Buz Buckley

Freckle-faced boy

Phyllis M. Brooks

Barbara at 7 years

Marjean Neville

Liza at 5 years and 7 years

Charles Bates

David

Marten Lamont

Tristram Coffin

Dennis Moore

Jack Luden

Film Details

Release Date
Jan 1944
Premiere Information
Hollywood premiere: 9 Feb 1944; New York opening: 22 Feb 1944
Production Company
Paramount Pictures, Inc.
Distribution Company
Paramount Pictures, Inc.
Country
United States
Screenplay Information
Based on the musical Lady in the Dark , book by Moss Hart, music by Kurt Weill, lyrics by Ira Gershwin (New York, 23 Jan 1941).

Technical Specs

Duration
1h 40m
Sound
Mono
Color
Color (Technicolor)
Theatrical Aspect Ratio
1.37 : 1
Film Length
9,000ft (10 reels)

Award Nominations

Best Art Direction

1944

Best Cinematography

1944

Best Score

1944

Quotes

"This is the end! The absolute end!"
- Russell Paxton

Trivia

Paramount paid $285,000 for the film rights to the stage hit, a record at the time. $115,000 to producer Sam Harris, $85,000 to librettist Moss Hart and $42,500 each to composer Kurt Weill and lyricist Ira Gershwin.

Notes

Raoul Pene du Bois's onscreen credit reads: "Settings and Costumes designed by Raoul Pene du Bois." Onscreen dance credits read as follows: "Miss Rogers' dance by and with Don Loper" and "'The Circus' and Miss Parker's dance by and with Billy Daniels." Portions of the following songs, which were featured in the original musical, are heard in this film: "One Life to Live," "Girl of the Moment," "It Looks Like Liza" and "This is New," music and lyrics by Kurt Weill and Ira Gershwin; and "Artist's Waltz," music and lyrics by Robert Emmett Dolan. The film rights to Moss Hart's musical, Lady in the Dark, which starred Gertrude Lawrence as "Liza," were originally owned by Alexander Korda, according to modern sources. Modern sources also note that the musical drama was partially inspired by Moss Hart's personal experience with psychoanalysis.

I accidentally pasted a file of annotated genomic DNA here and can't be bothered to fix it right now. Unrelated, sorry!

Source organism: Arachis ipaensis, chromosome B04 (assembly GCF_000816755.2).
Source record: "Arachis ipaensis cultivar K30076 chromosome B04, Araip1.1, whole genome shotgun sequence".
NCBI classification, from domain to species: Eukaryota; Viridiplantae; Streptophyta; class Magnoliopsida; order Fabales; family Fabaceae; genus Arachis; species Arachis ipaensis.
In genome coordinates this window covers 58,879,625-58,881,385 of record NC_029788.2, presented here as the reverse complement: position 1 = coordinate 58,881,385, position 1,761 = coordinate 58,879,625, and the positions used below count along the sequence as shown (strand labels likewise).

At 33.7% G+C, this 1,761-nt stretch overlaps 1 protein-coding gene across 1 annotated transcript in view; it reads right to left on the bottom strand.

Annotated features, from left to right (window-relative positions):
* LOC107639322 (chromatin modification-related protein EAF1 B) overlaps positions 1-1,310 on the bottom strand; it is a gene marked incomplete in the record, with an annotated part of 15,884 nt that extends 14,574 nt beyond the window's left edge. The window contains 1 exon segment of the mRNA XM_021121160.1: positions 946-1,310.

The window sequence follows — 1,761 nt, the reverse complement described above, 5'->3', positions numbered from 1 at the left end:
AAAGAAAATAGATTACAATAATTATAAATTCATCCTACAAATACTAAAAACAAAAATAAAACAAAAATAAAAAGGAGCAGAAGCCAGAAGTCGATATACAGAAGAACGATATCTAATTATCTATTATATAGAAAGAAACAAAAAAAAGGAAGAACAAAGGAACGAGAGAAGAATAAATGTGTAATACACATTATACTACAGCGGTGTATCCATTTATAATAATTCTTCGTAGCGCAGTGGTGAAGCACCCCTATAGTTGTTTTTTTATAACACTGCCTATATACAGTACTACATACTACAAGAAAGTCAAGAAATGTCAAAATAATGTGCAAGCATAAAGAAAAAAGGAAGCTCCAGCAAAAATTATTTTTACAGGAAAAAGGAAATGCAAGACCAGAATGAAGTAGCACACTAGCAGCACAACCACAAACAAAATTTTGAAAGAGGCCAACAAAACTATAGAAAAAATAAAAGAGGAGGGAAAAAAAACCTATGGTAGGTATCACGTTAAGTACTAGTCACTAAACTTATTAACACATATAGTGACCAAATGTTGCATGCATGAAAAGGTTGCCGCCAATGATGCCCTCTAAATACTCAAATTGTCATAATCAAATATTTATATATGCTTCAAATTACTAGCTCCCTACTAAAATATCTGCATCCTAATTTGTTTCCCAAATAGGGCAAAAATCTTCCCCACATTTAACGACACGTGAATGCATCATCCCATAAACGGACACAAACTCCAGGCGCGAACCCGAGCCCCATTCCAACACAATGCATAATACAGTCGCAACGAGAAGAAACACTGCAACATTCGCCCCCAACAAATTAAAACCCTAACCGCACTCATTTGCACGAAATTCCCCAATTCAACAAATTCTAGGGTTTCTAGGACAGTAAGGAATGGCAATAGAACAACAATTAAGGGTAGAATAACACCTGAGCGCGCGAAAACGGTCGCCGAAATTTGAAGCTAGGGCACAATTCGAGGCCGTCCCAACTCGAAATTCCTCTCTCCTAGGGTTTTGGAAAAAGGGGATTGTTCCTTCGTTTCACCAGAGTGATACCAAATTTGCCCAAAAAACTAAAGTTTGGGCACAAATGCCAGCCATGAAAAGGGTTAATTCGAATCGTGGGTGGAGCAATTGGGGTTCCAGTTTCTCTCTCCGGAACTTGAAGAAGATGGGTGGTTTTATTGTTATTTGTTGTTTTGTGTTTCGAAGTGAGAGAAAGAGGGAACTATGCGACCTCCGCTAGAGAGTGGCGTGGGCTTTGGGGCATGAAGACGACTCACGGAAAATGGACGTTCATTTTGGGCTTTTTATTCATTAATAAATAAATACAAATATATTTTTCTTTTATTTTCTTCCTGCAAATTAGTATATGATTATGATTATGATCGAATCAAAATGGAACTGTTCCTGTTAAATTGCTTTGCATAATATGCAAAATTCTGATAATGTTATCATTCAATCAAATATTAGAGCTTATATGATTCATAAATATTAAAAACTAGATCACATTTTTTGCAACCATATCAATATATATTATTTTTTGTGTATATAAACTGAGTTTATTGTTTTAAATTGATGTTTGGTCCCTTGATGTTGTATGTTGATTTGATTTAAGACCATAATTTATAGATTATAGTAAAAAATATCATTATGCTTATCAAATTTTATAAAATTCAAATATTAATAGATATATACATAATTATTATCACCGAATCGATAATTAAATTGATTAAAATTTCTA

According to an article in the New York Times, the PCA requested that director Mitchell Leisen modify Liza's relationship with the married "Kendall" so that it would appear more sentimental than romantic and insisted that the character of "Russell Paxton" not be depicted as overtly "effeminate." Material in the Paramount Collection at the AMPAS Library reveals the following about the production: Choreographer George Balanchine was originally slated to choreograph the dance sequences but was released from his contract prior to production. MacDonald Carey was initially cast to reprise his Broadway role as "Dr. Brooks" but withdrew when he was called into military service. Marjorie Rambeau was to appear as "Maggie Grant." Special effects director Slavko Vorkapich worked on the film but declined a screen credit. Paramount negotiated with Vogue editor Babs Willaumez to act as a technical advisor, along with photographer John Rawlins, but Vogue was unable to release them for the time specified. However, Paramount did pay Willaumez a lump sum for her costume designs, some of which were used in the film. Paramount also engaged the following high fashion designers to design costumes for this film: Valentina, Norell, Adrian and Falkenstein. The extent of their contribution to Lady in the Dark has not been determined, however. (According to a modern interview with Mitchell Leisen, only Valentina contributed a design.) The film's final cost was $2,581,657.